Our strengths: in tune with today’s challenges

“The University is at the forefront of thinking about scientific, economic and human challenges in today’s world.”

Jean-Marie Lehn, Nobel Prize in Chemistry 1987

Some examples of concrete scientific breakthroughs achieved by Strasbourg's research teams:

Materials of the future

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  • A revolution for chemotherapy: nanocontainers for transporting medication, DNA or enzymes to the damaged cells
  • New-generation electroluminescent transistors to produce displays with a resolution 3,000 times better than the most powerful Retina displays
  • Self-oscillating artificial materials, similar to the living, capable of performing complex biological functions such as cell division
  • Micromachines for storing energy and information, which herald the electronics of the future and earned Jean-Pierre Sauvage a Nobel Prize in 2016
  • A new class of self-healing thermosetting and recyclable polymers (for scratches)
  • A new fluorescent coating method for instruments in minimally invasive surgery: providing more precision in the surgical procedure
  • Carbon nanomaterials as tools for biomedical innovation: modulating autoimmune diseases
  • Innovative biomaterials to fight nosocomial diseases

Environment & Renewable Energy

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  • The creation of insulating and waterproof polymers, and biomass packaging, which has countless industrial uses
  • Advances in the field of green chemistry, particularly for biodegrading organic pollutants
  • New nanomaterials, such as nanotubes, combined with catalyst expertise for producing and storing renewable energy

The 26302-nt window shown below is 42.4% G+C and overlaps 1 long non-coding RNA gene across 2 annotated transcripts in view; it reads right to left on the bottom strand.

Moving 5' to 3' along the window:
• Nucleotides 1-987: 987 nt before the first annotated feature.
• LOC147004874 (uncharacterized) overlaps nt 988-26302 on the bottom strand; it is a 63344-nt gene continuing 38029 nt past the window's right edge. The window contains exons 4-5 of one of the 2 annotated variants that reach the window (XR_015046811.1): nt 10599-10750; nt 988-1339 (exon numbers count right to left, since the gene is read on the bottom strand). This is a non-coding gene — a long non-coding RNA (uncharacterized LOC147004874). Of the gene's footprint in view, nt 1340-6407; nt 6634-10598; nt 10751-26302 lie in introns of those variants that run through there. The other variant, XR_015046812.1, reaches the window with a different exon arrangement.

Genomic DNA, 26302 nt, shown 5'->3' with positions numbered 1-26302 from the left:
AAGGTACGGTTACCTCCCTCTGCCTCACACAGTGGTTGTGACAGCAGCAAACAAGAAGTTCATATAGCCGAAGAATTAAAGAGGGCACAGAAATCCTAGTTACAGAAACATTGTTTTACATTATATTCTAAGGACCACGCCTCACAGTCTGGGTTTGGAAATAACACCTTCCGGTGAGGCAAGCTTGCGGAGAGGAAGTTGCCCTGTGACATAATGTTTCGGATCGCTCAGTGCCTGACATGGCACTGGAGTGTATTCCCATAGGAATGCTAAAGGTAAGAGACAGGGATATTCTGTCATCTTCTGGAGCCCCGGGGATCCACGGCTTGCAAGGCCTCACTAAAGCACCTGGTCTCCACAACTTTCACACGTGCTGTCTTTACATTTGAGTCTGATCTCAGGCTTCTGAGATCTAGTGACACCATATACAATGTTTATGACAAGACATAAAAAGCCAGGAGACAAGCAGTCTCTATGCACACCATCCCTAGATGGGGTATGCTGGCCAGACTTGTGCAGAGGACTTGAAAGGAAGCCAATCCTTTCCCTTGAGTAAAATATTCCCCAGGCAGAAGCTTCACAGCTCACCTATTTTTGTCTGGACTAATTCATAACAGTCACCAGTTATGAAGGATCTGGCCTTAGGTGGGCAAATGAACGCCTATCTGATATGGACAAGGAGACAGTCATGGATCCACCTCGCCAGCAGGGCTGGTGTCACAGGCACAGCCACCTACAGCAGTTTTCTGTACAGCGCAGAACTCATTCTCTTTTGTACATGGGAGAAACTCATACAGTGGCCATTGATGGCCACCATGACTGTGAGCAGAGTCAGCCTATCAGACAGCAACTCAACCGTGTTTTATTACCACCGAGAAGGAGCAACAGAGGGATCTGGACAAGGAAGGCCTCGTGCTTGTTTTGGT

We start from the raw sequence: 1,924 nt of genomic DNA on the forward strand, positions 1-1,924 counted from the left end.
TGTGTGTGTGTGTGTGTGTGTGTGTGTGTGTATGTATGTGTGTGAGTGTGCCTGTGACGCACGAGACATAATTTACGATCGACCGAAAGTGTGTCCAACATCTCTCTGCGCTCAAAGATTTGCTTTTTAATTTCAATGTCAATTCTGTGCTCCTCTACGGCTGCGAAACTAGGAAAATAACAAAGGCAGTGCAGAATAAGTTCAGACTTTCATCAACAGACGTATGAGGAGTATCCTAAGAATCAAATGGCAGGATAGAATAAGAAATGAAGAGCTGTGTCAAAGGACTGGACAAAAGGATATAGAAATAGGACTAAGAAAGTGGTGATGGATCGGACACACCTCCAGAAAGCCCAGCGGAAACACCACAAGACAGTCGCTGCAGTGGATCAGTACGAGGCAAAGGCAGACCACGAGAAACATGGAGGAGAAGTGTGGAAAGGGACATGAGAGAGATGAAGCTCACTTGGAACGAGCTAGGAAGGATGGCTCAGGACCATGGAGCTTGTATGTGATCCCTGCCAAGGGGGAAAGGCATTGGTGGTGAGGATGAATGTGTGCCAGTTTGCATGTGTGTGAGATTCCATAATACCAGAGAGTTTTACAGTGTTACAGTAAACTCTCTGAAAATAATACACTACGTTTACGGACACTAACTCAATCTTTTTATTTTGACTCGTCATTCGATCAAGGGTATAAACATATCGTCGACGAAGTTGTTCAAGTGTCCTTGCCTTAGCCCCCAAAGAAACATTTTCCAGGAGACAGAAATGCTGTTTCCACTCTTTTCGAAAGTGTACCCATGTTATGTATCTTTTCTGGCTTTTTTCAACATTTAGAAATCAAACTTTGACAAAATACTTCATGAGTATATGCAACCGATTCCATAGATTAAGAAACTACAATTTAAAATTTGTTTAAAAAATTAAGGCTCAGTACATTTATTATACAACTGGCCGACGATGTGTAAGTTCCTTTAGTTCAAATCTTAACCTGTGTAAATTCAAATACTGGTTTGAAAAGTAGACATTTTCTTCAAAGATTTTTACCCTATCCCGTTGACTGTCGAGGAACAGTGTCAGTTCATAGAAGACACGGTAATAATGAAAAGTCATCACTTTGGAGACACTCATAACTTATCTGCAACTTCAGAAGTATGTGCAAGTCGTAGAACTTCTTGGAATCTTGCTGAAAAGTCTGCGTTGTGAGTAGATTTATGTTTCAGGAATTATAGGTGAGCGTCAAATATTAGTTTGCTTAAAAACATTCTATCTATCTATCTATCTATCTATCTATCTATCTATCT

• New catalytic methods to improve the large-scale production of anti-cancer, antitumor and hepatitis C drugs, while drastically limiting releases to levels that reduce environmental impact
  • Sustainable catalysts – recyclable and regenerative – metal-free and with a carbon-based coating for the treatment of toxic gases in the chemical and petroleum industries

Health

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  • Medication brought to phase 3, the results of which are imminent, to cure lupus, an autoimmune disease that affects more than 5 million people
  • 10 children suffering from heart defects have already been cured thanks to Strasbourg-based research: new technology created by the European company Xeltis uses Jean-Marie Lehn’s research to make cardiovascular implants made from polymers that grow with the child, avoiding the need for multiple risky operations
  • Treating multiple sclerosis, asthma, Crohn’s disease, Sjogren syndrome, Parkinson’s and psoriasis thanks to possible medication within five years
  • Medalis helped create 6 working start-ups for effective technology transfer against cancer and inflammation thanks to a unique synergy of skills in biology, chemistry and medicine